'Jack wouldn't let us not carry on'

A sense of solidarity unites the NDP caucus

‘Jack wouldn’t let us not carry on’

Ryan Remiorz/CP

After Jack Layton had departed Parliament Hill for the final time last week, his flag-draped casket loaded into a waiting hearse and driven away as a large crowd applauded, those NDP MPs who had gathered to see him off fanned out to greet and thank the well-wishers and mourners. “What I kept on saying to people over and over again,” says Libby Davies, one of Layton’s two deputy leaders, “without even thinking, it was just instinct, was, ‘Don’t worry, we’re going to keep working.’ ”

While they mourned their leader, New Democrats could hardly ignore the many questions left in his absence: about their viability, direction and meaning as a party without the man who seemed to define them. But if, in the wake of Layton’s passing, there was a certain fear for the future of the NDP—raised by any number of pundits who now deem the party doomed—New Democrats themselves claim only resolve.

“There isn’t any fear of the future in the caucus—from the new members through the experienced ones,” says Joe Comartin, the veteran MP from Windsor. “And in fact, I’ll say there is some resentment to the pundits and commentators who are tending to write us off. I think there’s a bit of a level of resentment because of that determination, because Jack wouldn’t let us not carry on. So we’re going to carry on.”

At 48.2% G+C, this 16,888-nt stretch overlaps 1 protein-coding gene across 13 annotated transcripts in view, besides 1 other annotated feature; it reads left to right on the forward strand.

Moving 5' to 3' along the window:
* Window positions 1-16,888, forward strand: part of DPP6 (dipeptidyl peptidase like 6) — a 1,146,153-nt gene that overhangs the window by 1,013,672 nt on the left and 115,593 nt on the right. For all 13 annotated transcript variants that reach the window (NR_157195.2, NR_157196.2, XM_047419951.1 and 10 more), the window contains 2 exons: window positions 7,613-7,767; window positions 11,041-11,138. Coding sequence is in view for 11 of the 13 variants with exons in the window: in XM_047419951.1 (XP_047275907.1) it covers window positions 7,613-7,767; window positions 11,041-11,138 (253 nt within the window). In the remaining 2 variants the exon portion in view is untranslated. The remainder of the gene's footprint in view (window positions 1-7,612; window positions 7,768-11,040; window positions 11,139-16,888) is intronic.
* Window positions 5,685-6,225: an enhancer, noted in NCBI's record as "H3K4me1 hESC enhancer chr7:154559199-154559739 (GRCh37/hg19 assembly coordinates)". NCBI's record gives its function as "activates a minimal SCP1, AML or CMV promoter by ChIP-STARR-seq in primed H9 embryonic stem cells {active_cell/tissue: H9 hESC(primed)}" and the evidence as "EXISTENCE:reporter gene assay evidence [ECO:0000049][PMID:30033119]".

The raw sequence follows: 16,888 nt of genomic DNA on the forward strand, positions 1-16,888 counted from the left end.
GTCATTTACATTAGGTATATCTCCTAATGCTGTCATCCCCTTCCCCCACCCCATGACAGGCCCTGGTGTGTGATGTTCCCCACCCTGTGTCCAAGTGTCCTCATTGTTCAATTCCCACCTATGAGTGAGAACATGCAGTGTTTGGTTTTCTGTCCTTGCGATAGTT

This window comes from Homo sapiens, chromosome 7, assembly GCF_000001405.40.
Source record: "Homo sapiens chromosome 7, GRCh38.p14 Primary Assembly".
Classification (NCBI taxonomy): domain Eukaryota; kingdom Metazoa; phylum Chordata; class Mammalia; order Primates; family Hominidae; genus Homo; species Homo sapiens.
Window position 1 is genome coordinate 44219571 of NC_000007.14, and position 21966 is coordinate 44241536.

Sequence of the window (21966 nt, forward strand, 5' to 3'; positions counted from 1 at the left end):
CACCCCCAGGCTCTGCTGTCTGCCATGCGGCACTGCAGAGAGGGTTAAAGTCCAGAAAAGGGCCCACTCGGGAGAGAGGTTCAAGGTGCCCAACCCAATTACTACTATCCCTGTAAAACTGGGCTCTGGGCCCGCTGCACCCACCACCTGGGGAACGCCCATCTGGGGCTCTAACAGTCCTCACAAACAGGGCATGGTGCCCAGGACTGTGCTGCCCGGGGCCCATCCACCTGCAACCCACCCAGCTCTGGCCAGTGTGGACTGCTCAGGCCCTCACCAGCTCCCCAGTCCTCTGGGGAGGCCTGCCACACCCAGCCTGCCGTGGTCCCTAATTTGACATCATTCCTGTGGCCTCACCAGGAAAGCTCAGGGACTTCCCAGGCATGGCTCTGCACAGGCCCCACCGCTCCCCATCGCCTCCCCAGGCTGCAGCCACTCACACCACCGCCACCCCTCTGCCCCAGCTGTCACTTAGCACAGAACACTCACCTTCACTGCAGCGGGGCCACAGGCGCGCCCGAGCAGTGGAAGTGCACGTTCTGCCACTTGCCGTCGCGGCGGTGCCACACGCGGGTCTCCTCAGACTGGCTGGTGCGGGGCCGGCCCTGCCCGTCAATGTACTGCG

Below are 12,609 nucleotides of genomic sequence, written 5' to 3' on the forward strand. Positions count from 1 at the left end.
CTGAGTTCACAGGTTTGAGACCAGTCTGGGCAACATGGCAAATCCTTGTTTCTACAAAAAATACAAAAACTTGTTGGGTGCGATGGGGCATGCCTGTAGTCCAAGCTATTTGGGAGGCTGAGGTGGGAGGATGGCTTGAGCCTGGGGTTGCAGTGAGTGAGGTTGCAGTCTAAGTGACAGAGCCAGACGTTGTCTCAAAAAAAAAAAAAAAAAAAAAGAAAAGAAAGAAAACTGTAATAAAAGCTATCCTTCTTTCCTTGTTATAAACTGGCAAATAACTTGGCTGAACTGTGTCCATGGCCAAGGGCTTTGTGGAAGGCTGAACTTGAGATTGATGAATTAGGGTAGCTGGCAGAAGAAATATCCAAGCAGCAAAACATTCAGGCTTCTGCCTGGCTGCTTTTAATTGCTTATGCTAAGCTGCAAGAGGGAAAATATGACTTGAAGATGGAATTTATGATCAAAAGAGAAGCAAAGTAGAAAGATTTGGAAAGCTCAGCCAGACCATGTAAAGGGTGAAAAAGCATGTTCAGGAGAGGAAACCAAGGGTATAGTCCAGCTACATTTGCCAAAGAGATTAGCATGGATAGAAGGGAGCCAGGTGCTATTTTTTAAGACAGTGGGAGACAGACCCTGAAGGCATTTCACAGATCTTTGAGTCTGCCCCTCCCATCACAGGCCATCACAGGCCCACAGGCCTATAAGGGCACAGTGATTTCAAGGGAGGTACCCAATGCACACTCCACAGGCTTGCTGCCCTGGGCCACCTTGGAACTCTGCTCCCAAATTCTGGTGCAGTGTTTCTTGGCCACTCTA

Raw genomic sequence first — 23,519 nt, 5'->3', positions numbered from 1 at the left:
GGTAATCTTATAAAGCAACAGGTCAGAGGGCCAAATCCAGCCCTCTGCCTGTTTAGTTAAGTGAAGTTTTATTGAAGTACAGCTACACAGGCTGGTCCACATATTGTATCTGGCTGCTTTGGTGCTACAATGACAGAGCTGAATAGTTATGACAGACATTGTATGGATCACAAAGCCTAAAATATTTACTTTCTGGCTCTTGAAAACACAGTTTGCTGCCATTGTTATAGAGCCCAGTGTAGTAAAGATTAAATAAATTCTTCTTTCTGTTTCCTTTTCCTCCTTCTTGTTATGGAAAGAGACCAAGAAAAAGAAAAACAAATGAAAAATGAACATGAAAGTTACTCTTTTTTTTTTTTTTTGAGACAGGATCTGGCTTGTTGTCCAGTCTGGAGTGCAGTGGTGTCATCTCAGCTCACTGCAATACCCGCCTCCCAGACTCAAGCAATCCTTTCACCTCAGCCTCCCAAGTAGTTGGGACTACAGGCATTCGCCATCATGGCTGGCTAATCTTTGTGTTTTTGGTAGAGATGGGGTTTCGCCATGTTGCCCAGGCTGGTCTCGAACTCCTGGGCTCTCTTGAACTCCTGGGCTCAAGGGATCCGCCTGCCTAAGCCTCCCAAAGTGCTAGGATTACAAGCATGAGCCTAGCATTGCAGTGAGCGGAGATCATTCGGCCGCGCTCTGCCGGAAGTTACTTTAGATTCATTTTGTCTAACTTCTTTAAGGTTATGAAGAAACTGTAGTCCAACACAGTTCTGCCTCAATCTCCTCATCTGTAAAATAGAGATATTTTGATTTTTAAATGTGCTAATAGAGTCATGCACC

In his final days, Layton did what he could to ease the party toward an idealistic and determined future. In the open letter released hours after his death—what Stephen Lewis would call a “manifesto for social democracy” while eulogizing Layton—he encouraged his fellow New Democrats to continue the work, urged the public to give them a “careful hearing,” and even recommended that a leadership vote be held “as early as possible in the New Year.” In lieu of flowers, well-wishers were asked to make donations to the Broadbent Institute, a progressive think tank launched by former NDP leader Ed Broadbent that is due to begin operating this fall. Layton’s state funeral then became, climactically, a celebration of the principles and the “movement”—as it was often called in the day after his passing—that he personified and championed.